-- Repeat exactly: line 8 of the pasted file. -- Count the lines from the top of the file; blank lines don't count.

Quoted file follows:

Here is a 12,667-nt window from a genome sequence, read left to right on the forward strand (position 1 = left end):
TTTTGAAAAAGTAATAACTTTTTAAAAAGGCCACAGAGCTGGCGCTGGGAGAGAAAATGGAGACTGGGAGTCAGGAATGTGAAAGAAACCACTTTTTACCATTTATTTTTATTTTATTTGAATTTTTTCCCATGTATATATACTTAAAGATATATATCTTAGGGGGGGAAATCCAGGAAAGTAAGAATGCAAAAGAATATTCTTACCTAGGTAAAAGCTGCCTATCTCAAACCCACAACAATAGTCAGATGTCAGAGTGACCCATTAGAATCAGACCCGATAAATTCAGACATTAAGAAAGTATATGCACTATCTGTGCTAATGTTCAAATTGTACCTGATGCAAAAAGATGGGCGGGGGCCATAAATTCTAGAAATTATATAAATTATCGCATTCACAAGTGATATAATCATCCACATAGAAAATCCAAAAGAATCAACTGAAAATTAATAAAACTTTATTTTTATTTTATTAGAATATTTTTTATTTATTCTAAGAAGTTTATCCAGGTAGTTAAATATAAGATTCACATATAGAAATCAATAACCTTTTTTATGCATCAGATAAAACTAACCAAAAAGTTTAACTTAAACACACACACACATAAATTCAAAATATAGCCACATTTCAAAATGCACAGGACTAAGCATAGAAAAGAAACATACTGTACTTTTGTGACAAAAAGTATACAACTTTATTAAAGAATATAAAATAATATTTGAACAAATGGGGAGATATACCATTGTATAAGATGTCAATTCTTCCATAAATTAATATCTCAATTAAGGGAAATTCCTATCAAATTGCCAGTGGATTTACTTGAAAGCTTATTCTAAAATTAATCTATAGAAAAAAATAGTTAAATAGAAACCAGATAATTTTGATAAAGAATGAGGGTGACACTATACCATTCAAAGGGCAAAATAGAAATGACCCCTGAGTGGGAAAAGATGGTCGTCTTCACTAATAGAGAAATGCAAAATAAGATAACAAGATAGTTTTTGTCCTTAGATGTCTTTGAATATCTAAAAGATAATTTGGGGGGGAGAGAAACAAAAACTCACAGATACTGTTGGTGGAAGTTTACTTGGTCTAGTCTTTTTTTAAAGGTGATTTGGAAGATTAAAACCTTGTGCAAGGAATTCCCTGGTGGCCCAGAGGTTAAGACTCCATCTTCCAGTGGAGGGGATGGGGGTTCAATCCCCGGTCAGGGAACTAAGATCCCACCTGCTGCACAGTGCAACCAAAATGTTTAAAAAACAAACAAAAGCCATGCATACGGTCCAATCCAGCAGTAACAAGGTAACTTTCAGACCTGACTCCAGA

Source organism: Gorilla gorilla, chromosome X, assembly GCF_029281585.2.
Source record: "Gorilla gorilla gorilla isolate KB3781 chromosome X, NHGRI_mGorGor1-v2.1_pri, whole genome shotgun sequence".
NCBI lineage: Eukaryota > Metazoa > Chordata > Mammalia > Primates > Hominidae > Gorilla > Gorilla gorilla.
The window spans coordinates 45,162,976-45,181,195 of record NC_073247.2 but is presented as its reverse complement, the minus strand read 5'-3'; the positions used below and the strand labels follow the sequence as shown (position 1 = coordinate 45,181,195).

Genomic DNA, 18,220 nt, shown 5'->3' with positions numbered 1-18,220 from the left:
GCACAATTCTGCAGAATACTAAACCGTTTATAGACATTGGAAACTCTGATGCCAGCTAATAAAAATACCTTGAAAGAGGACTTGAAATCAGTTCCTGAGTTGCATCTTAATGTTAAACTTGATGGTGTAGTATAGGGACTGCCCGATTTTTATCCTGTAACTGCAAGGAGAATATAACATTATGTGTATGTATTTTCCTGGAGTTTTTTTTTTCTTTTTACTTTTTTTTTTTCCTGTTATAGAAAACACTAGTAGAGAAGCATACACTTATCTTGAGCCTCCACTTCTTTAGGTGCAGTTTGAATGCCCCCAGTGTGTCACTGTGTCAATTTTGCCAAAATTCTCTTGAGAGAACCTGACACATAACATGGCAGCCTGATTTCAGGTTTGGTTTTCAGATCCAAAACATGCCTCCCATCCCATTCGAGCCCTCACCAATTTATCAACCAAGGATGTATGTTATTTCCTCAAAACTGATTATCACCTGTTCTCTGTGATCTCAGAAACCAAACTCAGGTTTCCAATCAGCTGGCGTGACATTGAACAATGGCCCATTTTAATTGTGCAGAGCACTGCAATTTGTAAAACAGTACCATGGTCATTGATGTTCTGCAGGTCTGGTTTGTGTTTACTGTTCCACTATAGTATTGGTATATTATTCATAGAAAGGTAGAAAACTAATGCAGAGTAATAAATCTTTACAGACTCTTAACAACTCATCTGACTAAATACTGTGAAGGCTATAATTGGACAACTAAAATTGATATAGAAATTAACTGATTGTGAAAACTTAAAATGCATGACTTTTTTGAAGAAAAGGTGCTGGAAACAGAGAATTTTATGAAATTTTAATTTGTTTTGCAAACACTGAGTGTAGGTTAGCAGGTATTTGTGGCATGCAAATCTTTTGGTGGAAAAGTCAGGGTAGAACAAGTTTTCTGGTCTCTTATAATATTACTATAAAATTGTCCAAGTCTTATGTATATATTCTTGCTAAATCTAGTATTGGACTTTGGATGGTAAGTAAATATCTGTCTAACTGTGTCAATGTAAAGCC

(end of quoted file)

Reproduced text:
GCACAATTCTGCAGAATACTAAACCGTTTATAGACATTGGAAACTCTGATGCCAGCTAATAAAAATACCTTGAAAGAGGACTTGAAATCAGTTCCTGAGTTGCATCTTAATGTTAAACTTGATGGTGTAGTATAGGGACTGCCCGATTTTTATCCTGTAACTGCAAGGAGAATATAACATTATGTGTATGTATTTTCCTGGAGTTTTTTTTTTCTTTTTACTTTTTTTTTTTCCTGTTATAGAAAACACTAGTAGAGAAGCATACACTTATCTTGAGCCTCCACTTCTTTAGGTGCAGTTTGAATGCCCCCAGTGTGTCACTGTGTCAATTTTGCCAAAATTCTCTTGAGAGAACCTGACACATAACATGGCAGCCTGATTTCAGGTTTGGTTTTCAGATCCAAAACATGCCTCCCATCCCATTCGAGCCCTCACCAATTTATCAACCAAGGATGTATGTTATTTCCTCAAAACTGATTATCACCTGTTCTCTGTGATCTCAGAAACCAAACTCAGGTTTCCAATCAGCTGGCGTGACATTGAACAATGGCCCATTTTAATTGTGCAGAGCACTGCAATTTGTAAAACAGTACCATGGTCATTGATGTTCTGCAGGTCTGGTTTGTGTTTACTGTTCCACTATAGTATTGGTATATTATTCATAGAAAGGTAGAAAACTAATGCAGAGTAATAAATCTTTACAGACTCTTAACAACTCATCTGACTAAATACTGTGAAGGCTATAATTGGACAACTAAAATTGATATAGAAATTAACTGATTGTGAAAACTTAAAATGCATGACTTTTTTGAAGAAAAGGTGCTGGAAACAGAGAATTTTATGAAATTTTAATTTGTTTTGCAAACACTGAGTGTAGGTTAGCAGGTATTTGTGGCATGCAAATCTTTTGGTGGAAAAGTCAGGGTAGAACAAGTTTTCTGGTCTCTTATAATATTACTATAAAATTGTCCAAGTCTTATGTATATATTCTTGCTAAATCTAGTATTGGACTTTGGATGGTAAGTAAATATCTGTCTAACTGTGTCAATGTAAAGCC